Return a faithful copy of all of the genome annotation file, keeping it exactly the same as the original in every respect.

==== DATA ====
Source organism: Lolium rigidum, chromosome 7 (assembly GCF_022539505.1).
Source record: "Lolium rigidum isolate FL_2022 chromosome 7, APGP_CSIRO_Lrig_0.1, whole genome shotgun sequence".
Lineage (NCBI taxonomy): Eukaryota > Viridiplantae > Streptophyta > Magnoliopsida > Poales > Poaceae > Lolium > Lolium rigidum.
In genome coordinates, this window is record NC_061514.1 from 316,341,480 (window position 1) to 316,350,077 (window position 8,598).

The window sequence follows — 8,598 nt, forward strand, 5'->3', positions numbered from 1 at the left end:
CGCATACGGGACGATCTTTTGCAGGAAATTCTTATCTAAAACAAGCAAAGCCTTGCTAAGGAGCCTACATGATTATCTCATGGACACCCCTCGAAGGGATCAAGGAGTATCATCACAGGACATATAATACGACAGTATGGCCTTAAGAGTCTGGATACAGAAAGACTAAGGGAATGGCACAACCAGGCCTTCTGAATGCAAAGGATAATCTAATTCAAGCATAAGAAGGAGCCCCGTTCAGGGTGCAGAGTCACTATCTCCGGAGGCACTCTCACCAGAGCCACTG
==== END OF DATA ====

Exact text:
Source organism: Lolium rigidum, chromosome 7 (assembly GCF_022539505.1).
Source record: "Lolium rigidum isolate FL_2022 chromosome 7, APGP_CSIRO_Lrig_0.1, whole genome shotgun sequence".
Lineage (NCBI taxonomy): Eukaryota > Viridiplantae > Streptophyta > Magnoliopsida > Poales > Poaceae > Lolium > Lolium rigidum.
In genome coordinates, this window is record NC_061514.1 from 316,341,480 (window position 1) to 316,350,077 (window position 8,598).

The window sequence follows — 8,598 nt, forward strand, 5'->3', positions numbered from 1 at the left end:
CGCATACGGGACGATCTTTTGCAGGAAATTCTTATCTAAAACAAGCAAAGCCTTGCTAAGGAGCCTACATGATTATCTCATGGACACCCCTCGAAGGGATCAAGGAGTATCATCACAGGACATATAATACGACAGTATGGCCTTAAGAGTCTGGATACAGAAAGACTAAGGGAATGGCACAACCAGGCCTTCTGAATGCAAAGGATAATCTAATTCAAGCATAAGAAGGAGCCCCGTTCAGGGTGCAGAGTCACTATCTCCGGAGGCACTCTCACCAGAGCCACTG